Homebuilders are slowing down construction, and it could make it even harder for first-time buyers in the years ahead

Homebuilders are slowing down construction, and it could make it even harder for first-time buyers in the years ahead
Construction on new homes fell 6.3% in June, and first-time homebuyers could face challenges in the months ahead.Getty Images.
  • Rising construction costs have led to a slowdown in the real estate market.
  • US housing starts fell 6.3% to an annual rate of 1.56 million units in June, the Census Bureau said.

Inflation and interest rate hikes have not only priced out many would-be home buyers — they have also pushed out home builders grappling with rising material costs.

As construction levels slow, it could become more difficult to find affordable homes.

Data from the Commerce Department shows that US housing starts, or the number of new homes that began construction in the month, declined to a seasonally adjusted annual rate of 1.56 million units in June. Falling below consensus expectations of 1.57 million, the drop is attributed to inflationary pressure that has increased the cost of mortgage rates and weakened consumer sentiment. Starts are now running at the slowest pace since September 2021.

While apartment construction held strong in the month, single-family homes fell off dramatically. Although multifamily construction — units in buildings with five households or more — increased by 10.3%, single family construction fell 8.1% from May to the lowest reading since June 2020. The category saw annual construction fall to a pace of just under 1 million, well below the revised May figure.

"While the multifamily market remains strong on solid rental housing demand, the softening of single-family construction data should send a strong signal to the Federal Reserve that tighter financial conditions are producing a housing downturn," Robert Dietz, the chief economist at the National Association of Homebuilders, told Insider.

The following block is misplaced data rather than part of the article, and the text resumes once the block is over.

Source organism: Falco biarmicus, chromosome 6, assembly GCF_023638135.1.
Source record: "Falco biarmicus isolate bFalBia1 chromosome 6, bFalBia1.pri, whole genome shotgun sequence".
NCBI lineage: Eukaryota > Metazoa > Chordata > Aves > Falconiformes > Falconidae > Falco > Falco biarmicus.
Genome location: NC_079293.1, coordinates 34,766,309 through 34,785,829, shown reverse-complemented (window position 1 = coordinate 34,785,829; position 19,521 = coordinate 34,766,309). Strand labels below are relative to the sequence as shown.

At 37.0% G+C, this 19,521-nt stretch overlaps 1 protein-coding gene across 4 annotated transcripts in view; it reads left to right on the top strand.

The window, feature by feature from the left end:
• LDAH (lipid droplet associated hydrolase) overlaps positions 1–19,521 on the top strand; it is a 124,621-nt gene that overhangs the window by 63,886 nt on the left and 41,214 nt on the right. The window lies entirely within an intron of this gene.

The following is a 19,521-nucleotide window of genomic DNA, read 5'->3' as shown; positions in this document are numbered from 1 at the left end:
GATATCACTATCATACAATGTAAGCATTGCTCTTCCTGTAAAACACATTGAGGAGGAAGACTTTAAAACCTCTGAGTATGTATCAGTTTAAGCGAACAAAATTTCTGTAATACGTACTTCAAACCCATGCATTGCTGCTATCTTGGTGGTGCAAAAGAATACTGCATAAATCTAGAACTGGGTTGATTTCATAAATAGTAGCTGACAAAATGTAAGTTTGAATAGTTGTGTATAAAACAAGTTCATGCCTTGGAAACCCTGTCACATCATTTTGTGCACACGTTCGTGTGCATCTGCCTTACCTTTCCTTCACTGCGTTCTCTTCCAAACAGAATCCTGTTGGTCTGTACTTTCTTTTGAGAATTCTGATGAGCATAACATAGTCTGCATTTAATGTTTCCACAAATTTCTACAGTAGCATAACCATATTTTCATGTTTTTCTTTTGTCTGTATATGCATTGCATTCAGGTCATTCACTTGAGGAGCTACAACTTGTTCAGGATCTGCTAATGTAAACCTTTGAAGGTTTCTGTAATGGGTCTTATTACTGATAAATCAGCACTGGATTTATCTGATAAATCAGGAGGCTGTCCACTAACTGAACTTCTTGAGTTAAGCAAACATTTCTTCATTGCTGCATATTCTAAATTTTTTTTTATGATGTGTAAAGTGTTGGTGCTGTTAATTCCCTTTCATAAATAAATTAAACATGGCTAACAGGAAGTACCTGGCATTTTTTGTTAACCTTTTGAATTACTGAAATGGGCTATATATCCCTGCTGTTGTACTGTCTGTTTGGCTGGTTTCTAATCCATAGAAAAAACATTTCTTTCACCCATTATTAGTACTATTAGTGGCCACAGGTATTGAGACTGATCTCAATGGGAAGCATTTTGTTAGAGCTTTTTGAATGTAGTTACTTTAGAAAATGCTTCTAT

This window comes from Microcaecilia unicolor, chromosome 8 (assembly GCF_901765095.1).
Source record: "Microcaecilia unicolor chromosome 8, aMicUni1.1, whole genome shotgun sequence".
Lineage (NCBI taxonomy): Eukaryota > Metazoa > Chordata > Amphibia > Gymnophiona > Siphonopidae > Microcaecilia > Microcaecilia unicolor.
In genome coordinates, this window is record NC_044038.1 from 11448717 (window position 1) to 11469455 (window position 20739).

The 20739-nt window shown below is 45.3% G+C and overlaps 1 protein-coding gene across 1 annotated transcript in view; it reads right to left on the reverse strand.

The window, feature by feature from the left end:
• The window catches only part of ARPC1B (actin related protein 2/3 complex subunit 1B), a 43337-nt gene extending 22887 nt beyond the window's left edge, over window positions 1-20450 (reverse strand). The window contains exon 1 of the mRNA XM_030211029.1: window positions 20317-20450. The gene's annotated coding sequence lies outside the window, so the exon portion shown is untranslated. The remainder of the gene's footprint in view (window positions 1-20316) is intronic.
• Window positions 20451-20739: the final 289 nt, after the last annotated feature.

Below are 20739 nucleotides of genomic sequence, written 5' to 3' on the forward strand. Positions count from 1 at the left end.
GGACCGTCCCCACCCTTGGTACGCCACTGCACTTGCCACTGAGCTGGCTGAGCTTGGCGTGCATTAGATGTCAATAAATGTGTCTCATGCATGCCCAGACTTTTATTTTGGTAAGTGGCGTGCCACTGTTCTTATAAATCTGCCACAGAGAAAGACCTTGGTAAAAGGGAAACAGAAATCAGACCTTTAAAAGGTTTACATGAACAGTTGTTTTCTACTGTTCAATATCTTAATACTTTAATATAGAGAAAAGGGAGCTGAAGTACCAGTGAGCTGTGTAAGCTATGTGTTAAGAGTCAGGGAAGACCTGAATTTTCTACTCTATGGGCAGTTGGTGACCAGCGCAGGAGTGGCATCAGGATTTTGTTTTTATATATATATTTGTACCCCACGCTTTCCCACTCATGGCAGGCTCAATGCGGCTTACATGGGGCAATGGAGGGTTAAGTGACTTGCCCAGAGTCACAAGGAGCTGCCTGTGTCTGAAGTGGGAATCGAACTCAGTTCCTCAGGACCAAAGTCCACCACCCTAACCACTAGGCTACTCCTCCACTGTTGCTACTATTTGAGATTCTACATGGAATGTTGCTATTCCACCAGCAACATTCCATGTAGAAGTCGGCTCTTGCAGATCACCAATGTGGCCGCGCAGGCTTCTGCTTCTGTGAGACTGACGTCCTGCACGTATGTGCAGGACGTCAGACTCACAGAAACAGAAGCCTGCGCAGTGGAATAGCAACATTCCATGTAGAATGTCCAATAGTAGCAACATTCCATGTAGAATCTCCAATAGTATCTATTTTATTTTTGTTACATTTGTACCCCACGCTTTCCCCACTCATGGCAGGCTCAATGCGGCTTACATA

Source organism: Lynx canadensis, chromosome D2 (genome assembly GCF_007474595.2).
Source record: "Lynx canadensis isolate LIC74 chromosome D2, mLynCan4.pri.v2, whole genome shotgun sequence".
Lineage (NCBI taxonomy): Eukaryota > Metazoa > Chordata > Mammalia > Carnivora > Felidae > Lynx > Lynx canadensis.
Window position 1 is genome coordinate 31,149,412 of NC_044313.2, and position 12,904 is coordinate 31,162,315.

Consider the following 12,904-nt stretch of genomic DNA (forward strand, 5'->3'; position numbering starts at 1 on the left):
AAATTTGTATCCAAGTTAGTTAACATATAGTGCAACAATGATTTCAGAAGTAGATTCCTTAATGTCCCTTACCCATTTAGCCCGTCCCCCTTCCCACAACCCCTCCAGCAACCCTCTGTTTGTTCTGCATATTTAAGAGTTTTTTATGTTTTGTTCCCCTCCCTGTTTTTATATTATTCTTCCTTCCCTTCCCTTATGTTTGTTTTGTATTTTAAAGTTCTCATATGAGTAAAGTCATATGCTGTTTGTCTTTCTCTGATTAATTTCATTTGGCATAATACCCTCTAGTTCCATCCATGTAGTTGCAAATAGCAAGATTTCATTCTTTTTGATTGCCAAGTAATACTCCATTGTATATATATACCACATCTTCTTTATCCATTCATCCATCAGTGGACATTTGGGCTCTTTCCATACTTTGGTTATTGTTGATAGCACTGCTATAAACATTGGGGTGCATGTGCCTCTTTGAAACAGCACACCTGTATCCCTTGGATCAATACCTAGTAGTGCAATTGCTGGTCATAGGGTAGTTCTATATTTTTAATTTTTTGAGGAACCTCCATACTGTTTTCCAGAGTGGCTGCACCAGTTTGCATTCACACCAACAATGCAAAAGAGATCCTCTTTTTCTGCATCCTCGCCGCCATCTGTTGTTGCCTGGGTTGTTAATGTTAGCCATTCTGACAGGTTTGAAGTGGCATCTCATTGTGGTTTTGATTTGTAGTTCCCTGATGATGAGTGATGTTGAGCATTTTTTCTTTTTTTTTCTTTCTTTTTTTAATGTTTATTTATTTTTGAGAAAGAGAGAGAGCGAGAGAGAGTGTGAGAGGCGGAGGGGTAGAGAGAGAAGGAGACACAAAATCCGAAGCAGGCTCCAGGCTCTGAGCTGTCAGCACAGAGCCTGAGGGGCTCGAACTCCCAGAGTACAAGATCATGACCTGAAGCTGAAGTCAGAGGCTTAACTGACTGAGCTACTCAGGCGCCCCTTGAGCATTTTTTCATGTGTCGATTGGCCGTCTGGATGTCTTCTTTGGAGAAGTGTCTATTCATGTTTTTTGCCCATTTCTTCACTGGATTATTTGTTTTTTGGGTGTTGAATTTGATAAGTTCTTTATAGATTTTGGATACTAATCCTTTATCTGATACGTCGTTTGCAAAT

Record high inflation has pushed construction costs to new highs. Data from NAHB shows that building material prices are up 20.4% since 2021 and 31.3% since January 2020. This has added as much as $14,000 to the construction costs of the average newly built single-family home. As costs weigh on builders – and homebuyers burdened by rising mortgage rates as the Fed attempts to curb inflation — it's led to a slow down in construction that has limited the supply of affordable homes — especially for the nation's first-time homebuyers

Meanwhile, the Fed's efforts to combat skyrocketing prices are crimping demand, as interest rate hikes lead to ever-more unaffordable mortgages. "As interest rates go up, the impact on demand is strongest for those younger, less wealthy, prospective first time buyers." Dietz said. "They are the part of the market that's been the most challenged due to a lack of resale or existing inventory."

There are not enough affordable homes for first-time buyers

First-time home buyers — largely millennials — are having a rough time in the real estate market. That's because home builders are not building enough affordable homes for them to purchase. Of the nearly 72 million millennials who make up more than a third of U.S. potential buyers, data shows there were only 300,000 starter homes available to them in September.

Starter homes are typically smaller, more affordable entry-level homes that are purchased by cash-strapped or new home buyers. They were once viewed as a precursor to a forever-home purchase, but have been disappearing as builders focus on more lucrative projects — and buyers compete for dwindling housing stock.

"Starter homes have been the hardest to build because of structural issues like the labor shortage, higher material costs and also regulatory issues like zoning rule," Dietz said. "Given the lack of existing home inventory, the difficulty building affordable entry-level homes will limit homeownership access for younger households."


As these factors impact the housing market, data from NAHB shows that the share of adults planning to purchase a home within a year has fallen for the third consecutive quarter to 13%. The decline is due to first-time home buyers "taking a step back from the market" as their share among all prospective buyers has been on the decline for two consecutive quarters — from 65% in Q3 of 2021 to 60% in Q1 of 2022 — to near pre-pandemic levels.

With the national median listing price sitting at an all-time high of $450,000 and monthly mortgage payments more than $400 higher than they were in 2021, it's no surprise many would-be first-time buyers are pausing their pursuit of homeownership. If new and affordable inventory is not introduced to the market, it could mean even more of this demographic will have a harder time making their homeownership dreams a reality.